How to Stop Relationship Pain and Find the Love

use a talking stick and a timer to take turns fairly

How to stop relationship pain and find the love

I recently posted a status on my Facebook page. It was after I had a slight disagreement with a friend and he took it over the top, in my opinion. So I posted, “When a misogynistic man doesn’t want to hear a woman he attempts to marginalize her by ignoring what she is saying and labeling her behavior as: controlling, demanding, manipulative, crazy, bitchy, evil, etc. If that still doesn’t shut her up he resorts to insults. Usually she just wants to be heard. To have a chance to air her grievances as much as he airs his.”

Then a girlfriend messaged me saying her boyfriend was doing the same thing. I had to quickly rethink. I knew my friend was misogynistic, and I also knew her boyfriend wasn’t, in fact, he was the opposite! The two common elements between these men? They were both very stressed out.

Unfortunately, men AND women often don’t maintain relationships very well when dealing with fear, stress, frustration, anger, etc. They may attempt to marginalize the other person by ignoring them, labeling their behavior, or even resorting to insults. Whatever the reason, it damages your relationship, and it just plain hurts!

Good Communication is the most important element to any relationship, whether friends, family, coworkers or “significant others”. Generally, each are doing the best they believe that they are capable of; not intentionally trying to hurt the other.

The problem is that we each have a unique relationship matrix in our minds, and those don’t always match up with the other person’s matrix. Beyond that, we are just not taught good communication or negotiation strategies.

So how do you start over?

First, use a third party, such as showing him/her this article, and come from a respectful and caring place to ask if s/he’s willing to work with you to re-establish honest, open and loving communication.

Before starting the conversation, agree to some ground rules. Print them out to reference during the conversation.

Set an overall time limit on the discussion. Your communication difficulties probably didn’t happen overnight, nor will they be re-solved in an hour or a day. Life is a work in progress, so keep it brief (an hour max) and set up a regular discussion time to keep communication flowing.

Here are a few suggested ground rules:

  • Recognize that both of you love/ care about each other, and that both are doing your best.
  • Agree to re-negotiate. Often we fall into relationship “ruts” based on hidden or explicit rules we have set for ourselves, or our relationship(s), rules that aren’t working or need to be updated to keep up with our changing lives.
  • Be direct and state what you want, rather than what is NOT right.
  • Agree to not insult the other person.

use a talking stick and a timer to take turns fairly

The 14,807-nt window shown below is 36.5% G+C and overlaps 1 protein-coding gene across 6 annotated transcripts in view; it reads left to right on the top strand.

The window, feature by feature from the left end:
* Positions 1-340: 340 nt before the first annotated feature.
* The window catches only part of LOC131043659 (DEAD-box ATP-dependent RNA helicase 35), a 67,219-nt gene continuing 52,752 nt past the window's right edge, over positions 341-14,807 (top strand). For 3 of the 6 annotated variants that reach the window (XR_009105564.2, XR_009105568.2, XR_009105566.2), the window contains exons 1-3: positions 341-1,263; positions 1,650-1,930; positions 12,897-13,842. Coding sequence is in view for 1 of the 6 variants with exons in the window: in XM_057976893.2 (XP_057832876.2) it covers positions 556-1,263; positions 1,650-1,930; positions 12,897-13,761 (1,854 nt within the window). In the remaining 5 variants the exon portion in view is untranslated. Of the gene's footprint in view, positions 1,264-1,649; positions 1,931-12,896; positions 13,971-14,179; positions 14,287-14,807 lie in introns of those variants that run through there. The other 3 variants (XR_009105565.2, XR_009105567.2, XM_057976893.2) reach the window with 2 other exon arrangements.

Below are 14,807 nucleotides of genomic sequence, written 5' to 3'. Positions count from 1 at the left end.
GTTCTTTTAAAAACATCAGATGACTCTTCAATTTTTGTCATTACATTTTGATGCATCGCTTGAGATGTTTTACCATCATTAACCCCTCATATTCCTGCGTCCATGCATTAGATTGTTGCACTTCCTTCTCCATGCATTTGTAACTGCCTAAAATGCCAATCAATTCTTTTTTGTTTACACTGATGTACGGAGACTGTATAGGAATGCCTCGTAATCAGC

Use a talking stick and a timer to keep track

Agree to a short time limit (1-2 minutes) for each of you to speak, with no interruptions, except for requests to pause*.

Pauses are used for the listening party to take notes, or cool off if they’re having an emotional reaction. Pauses are not about explaining how you were insulted or them defending why they said it, so the person who feels insulted needs to simply say “That felt insulting. Can you please restate that a different way?

*Note: Pauses should last a maximum of 2 minutes, and extend the talking person’s time by the same amount. .

Set aside a short amount of time per person to ask the other for clarification after their turn.

Have a short negotiation time after each person has spoken and clarified.

So your discussion would look like this:

  1. Person A talk
  2. Person B asks for clarification and Person A answers.
  3. Person B talks
  4. Person A asks for clarification and person B answers.
  5. Person A & B negotiate and make an agreement*.

*Note: the agreement may just be to agree to disagree, or continue discussing, or table for another discussion later.

Agree to release your fears and move forward to heal the relationship

Fear (of something; known, assumed, or unknown) IS the root cause of all conflict. A good talking point is to open up and confess your fears to each other. Fears are usually obscured, so making a conscious decision to share, rather than trying to control your fear through the other person, is a great new start!

It can help greatly to have a communication coach around for your first few meetings. Take the next step to reestablish your love, and book a Free Strategy Consultation.

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About Nadine Sabulsky

Transformational Speaker, Coach, Author, Mom, Movie Star, Super-Heroine, Synergist, Karaoke Singer, Dancer, Serial Entrepreneur, Adventuress, Inventor, Designer, Goddess & More! Nadine Sabulsky is the Prima Imagina of SatoriaNation and Originator/Developer of Naked Life Coaching™